Thursday, November 13, 2008

Second Hand Cookies

A few miles down the road is a second hand shop owned by a lady named Marlene who went to school with my mom. "Lene's Web Treasure and Trash" is one of my favorite places to go to dig through the "stuff" accumulated throughout people's lifetimes. Marlene buys entire estates and places all the items according to category inside her huge barn. Items are priced at rummage sale prices and you just never know what you might find. "Lene's Web" is the manifestation of the old adage, "One man's trash is another man's treasure".

Whenever I go there I look for unusual serving pieces as well as useful kitchen items. I find interesting old books and military paraphernalia for Jim. Derek has found treasures there as well, even his first camera. I visited this week and found a nice 8 piece set of country blue Gibson dinnerware (missing one dinner plate), six cookie cutters of various shapes, jar candles and three sets of white lights for my new Christmas tree (found on ebay for $10). I found a cookie cutter shaped like Ohio but didn't buy it.

I used those new-to-me cookie cutters today to make my first ever batch of peanut butter shortbread cookies. It's going to be a homemade Christmas and I'm experimenting with cookie recipes to decide what I want to give as gifts. I found the recipe in a Gooseberry Patch Christmas cookbook my mother-in-law gave me last Christmas. I've never made cookie cutter cookies before so it was a learning experience. I found that the shortbread dough was easier to pat out with my hands than to roll out. They came out really nice and now we are nibbling at crisp, peanut-buttery cookies shaped like airplanes, hearts, Santa's boot, the Star of David, and a holly leaf! Next I have to learn how to make peanut brittle!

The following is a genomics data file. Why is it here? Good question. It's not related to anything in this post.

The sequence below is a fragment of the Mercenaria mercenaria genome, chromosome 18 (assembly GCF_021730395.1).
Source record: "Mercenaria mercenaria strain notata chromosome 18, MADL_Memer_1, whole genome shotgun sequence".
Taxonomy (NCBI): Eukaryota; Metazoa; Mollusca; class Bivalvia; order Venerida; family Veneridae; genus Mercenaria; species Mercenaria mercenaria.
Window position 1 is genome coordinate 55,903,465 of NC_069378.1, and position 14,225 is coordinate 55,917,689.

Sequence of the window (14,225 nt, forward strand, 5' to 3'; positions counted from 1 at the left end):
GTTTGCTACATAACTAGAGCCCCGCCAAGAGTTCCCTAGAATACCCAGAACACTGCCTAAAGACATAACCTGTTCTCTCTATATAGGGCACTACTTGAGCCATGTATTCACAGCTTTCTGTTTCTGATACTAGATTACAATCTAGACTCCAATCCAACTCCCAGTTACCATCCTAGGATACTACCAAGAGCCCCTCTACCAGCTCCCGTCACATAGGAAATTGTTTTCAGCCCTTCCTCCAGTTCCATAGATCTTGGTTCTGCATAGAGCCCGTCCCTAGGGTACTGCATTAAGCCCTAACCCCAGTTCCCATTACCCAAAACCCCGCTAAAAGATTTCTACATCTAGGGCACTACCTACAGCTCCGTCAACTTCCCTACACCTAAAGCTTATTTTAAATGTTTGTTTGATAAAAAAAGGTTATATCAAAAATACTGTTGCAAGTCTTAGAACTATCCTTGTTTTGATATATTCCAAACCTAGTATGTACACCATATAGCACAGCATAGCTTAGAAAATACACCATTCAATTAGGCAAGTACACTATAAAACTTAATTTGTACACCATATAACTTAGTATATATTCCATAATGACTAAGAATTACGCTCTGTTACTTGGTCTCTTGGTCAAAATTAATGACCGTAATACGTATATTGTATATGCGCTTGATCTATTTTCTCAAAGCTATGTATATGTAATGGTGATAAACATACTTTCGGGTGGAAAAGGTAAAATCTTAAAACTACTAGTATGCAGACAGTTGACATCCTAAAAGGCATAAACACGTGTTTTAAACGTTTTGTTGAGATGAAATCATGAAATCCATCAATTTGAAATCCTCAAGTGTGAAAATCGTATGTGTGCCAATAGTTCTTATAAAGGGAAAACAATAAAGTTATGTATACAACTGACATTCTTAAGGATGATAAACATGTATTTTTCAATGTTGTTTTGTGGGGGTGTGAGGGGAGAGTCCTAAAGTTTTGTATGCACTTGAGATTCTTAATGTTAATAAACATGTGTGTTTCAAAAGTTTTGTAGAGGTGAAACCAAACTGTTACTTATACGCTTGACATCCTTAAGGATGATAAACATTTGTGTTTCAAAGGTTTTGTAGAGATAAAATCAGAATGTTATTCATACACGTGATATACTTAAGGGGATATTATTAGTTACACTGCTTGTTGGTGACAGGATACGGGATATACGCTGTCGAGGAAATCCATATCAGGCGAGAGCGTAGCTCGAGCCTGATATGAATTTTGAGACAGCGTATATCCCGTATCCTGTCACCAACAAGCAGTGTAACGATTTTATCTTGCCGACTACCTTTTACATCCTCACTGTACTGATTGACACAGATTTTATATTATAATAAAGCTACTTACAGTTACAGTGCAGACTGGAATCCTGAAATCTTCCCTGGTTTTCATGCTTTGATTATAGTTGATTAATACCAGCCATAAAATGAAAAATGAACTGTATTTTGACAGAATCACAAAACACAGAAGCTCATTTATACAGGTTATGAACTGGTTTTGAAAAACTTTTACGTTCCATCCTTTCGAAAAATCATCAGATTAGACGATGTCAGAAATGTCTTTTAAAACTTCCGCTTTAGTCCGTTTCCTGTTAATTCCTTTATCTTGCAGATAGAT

The most interesting items I found were a few recipe boxes still filled with the former owner's recipe collections. Talk about a look back through time! The box I bought belonged to Mrs. Wilton Gulau. She kept her recipes in groups according to the main ingredients, like most people do. Unlike most people, she put the grouped recipes in cut off envelope corners. She must have been a resourceful person and instead of throwing her Christmas card envelopes away she put them to good use holding her recipes. I found one that was written in my great-aunt Juanita's handwriting, and the return address was the one she lived at the whole time I knew her! I never knew Mrs. Gulau but apparently she knew Aunt Nita. Small world!

The recipes she clipped from magazines and newspapers were the most interesting to me, not for the recipes but for the glimpses of life in the 50s that could be found on the reverse sides. There was also some humorous advertising such as an ad for Feenamint Laxatime Gum. There were a few political articles as well. One headline announced a "Terrorist Attack in Algiers; One Killed Six Wounded". Perhaps we are not so far removed from certain aspects of life back then. If only our economy was the same!

I kept all the clippings that were of historical value and all the fun advertisements. Then I kept the recipes I thought would be fun to try out some day. I plan to go back to Lene's Web soon to hunt for Christmas gifts.